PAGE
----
Spoil ground marks
Military exercise zone marks
Cable or pipeline marks, including outfall pipes
Recreation zone marks
Another function of a special mark is to define a
channel within a channel (for example, a channel for
deep-draft vessels in a wide approach area where the
limits of the channel for normal navigation are marked
by red and green lateral buoys).
Yellow is the color used for special marks. The
shape of a special mark is optional but must not
conflict with a lateral or a safe-water mark.
When a topmark is carried, it takes the form of a
single yellow X. When a light is exhibited, it is yellow.
The phase light characteristics may be any other than
those used for white lights of cardinal, isolated danger,
and safe-water marks.
A newly discovered hazard to navigation, not yet
shown on charts or included in Sailing Directions or
sufficiently announced by Notices to Mariners, is
called a new danger. New danger covers naturally
occurring obstructions, such as sandbanks and rocks,
or man-made dangers, such as wrecks.
A new danger is marked by one or more cardinal
or lateral marks, following the IALA Maritime
Buoyage System guidelines. If the danger is especially
grave, it will be marked by two marks that are identical
until the danger has been announced.
If a lighted mark is used for a new danger, it must
be a quick flashing or very quick flashing light. If it is
a cardinal mark, it must exhibit a white light; if a
lateral mark is used, it must exhibit a red or green light.
AIDS IN THE INTRA
The Intracoastal Waterway, called the inland
waterway, is a channel in which a lightdraft vessel can
navigate coastwise from the Chesapeake Bay almost
to the Mexican border, remaining inside natural or
artificial breakwaters for almost the entire length of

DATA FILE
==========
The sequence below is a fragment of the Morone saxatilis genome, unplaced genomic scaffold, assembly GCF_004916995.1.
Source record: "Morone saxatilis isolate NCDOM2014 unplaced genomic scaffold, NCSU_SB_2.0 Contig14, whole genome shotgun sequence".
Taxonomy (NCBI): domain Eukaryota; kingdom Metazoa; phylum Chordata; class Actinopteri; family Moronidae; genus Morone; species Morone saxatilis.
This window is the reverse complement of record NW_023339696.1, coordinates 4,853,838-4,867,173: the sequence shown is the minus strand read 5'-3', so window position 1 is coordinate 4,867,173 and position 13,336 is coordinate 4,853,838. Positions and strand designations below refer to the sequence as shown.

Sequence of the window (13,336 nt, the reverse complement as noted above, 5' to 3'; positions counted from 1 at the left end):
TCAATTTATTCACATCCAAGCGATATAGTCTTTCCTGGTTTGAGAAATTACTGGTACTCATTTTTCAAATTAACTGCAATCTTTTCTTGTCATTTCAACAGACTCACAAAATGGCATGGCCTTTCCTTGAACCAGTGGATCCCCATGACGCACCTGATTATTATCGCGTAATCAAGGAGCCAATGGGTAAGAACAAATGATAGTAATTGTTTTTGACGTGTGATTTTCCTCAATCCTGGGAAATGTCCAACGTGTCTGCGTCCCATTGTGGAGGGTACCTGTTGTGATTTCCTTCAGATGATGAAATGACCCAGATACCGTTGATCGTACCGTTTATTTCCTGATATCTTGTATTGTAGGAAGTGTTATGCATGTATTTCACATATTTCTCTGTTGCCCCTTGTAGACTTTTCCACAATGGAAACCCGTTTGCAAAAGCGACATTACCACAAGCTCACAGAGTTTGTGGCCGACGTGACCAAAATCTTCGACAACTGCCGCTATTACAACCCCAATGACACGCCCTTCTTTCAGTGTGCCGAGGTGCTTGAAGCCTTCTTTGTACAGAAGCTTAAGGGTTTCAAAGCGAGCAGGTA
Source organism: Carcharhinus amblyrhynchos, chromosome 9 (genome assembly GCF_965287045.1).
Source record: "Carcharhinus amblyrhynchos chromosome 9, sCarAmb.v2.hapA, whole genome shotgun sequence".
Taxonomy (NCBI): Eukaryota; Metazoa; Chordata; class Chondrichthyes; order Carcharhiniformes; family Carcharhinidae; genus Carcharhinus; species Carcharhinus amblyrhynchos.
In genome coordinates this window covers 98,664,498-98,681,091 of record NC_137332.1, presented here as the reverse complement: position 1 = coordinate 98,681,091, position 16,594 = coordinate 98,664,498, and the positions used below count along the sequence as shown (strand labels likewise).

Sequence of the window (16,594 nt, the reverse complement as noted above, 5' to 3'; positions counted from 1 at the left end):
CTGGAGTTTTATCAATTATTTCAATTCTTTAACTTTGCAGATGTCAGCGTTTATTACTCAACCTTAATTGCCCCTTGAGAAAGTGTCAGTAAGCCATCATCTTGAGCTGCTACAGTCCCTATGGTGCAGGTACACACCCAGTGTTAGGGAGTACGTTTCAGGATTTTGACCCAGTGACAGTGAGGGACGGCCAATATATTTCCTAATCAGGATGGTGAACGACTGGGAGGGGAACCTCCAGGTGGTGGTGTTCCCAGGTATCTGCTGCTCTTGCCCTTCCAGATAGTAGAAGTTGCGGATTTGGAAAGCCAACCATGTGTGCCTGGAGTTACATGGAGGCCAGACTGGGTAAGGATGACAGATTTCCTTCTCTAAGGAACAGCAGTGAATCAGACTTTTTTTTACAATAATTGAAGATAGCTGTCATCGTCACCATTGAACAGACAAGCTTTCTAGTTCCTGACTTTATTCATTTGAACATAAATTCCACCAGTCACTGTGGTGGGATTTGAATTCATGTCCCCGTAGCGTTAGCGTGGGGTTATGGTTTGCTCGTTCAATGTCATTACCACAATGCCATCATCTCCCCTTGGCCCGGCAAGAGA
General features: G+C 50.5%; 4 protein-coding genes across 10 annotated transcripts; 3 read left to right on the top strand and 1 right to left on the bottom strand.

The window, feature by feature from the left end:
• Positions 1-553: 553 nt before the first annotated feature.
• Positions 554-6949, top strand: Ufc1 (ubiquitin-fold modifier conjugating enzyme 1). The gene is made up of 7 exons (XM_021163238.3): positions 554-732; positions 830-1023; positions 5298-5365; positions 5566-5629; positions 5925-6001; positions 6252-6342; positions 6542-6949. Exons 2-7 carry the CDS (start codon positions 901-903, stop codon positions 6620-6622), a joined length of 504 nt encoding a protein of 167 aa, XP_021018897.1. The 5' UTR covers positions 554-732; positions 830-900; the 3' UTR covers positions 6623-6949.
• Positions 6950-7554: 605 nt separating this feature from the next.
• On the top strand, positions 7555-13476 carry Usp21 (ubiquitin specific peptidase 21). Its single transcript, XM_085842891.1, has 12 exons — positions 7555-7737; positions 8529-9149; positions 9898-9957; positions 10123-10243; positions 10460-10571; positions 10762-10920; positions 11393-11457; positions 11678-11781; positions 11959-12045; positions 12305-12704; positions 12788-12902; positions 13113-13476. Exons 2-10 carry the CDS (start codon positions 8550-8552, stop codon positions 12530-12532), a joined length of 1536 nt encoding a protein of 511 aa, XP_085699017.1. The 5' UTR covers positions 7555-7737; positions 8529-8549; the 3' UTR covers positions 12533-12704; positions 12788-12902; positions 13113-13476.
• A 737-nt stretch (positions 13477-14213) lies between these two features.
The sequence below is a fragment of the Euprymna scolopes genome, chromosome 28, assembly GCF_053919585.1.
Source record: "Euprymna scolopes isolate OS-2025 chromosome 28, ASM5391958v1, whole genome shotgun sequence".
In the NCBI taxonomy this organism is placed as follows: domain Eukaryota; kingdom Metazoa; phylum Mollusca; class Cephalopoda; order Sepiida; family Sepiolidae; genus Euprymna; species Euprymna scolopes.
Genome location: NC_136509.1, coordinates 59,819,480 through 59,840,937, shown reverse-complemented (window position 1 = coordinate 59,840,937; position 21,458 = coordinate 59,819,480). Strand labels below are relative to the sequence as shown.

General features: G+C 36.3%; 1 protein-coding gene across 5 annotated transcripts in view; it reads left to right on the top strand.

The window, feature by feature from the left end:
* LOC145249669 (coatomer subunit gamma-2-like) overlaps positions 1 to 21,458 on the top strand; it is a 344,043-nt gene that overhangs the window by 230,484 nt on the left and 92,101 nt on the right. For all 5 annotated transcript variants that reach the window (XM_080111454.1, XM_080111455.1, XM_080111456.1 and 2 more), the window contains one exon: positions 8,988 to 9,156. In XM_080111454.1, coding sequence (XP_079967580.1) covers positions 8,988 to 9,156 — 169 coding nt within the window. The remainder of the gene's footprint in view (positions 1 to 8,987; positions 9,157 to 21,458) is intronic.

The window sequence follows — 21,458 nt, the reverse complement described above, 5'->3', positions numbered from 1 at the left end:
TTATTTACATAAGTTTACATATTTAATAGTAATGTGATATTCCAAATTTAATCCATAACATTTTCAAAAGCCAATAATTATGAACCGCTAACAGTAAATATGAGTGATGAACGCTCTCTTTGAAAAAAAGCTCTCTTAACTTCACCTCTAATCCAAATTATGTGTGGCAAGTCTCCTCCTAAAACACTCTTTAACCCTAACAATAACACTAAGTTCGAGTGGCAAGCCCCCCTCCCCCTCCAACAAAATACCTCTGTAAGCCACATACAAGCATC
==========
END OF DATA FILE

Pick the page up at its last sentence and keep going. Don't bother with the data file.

the trip. The following paragraphs describe special
markings for the Intracoastal Waterway proper and for
those portions of connecting or intersecting
waterways that must be crossed or followed in
Every buoy, daymark, or light structure along the
Intracoastal Waterway has part of its surface painted
yellow, the distinctive coloring adopted for this
waterway. Lighted buoys have a band or border of
Red buoys and daymarks are to the right, and
green to the left, as you proceed from the Chesapeake
Bay toward Mexico. As in other channels, red buoys
have even numbers; green buoys, odd numbers.
Because the numbers would increase excessively in
such a long line of buoys, they are numbered in groups
that usually contain no more than 200 buoys. At
certain natural dividing points, numbering begins
again at 1.
Lights on buoys in the Intracoastal Waterway
follow the standard system of red or white lights on
red buoys, and green lights on green buoys. Lights on
lighted aids besides buoys also agree with the standard
rules for lights on aids to navigation.
Two daybeacons located some distance apart on a
specific true bearing constitute a daybeacon range.
Two lights similarly located comprise a lighted range.
When a ship reaches a position where the two lights
or beacons are seen exactly in line, it is on the range.
Ranges are especially valuable for guiding ships along
the approaches to or through narrow channels.
Lights on ranges may show any of the four
standard colors, and they may be fixed, flashing, or
occulting, the principal requirement being that they
stand out distinctly from their surrounding. Range
light structures are usually fitted with colored
daymarks for daytime use. Range lights appear to lose
brilliance rapidly as a ship veers from the range line
Ranges should only be used after a careful
examination of the charts; it is particularly important
to determine how far the range line can be followed
safely. This information is available on the chart.
Most lighthouses, light towers, and large
navigational buoys are equipped with fog-signaling
apparatus, generally sounded automatically by
mechanical means. For purposes of identification,
each station has its own assigned number of blasts,
recurring at specified intervals. A definite time is
required for each station to sound its entire series of
blasts, providing additional identification.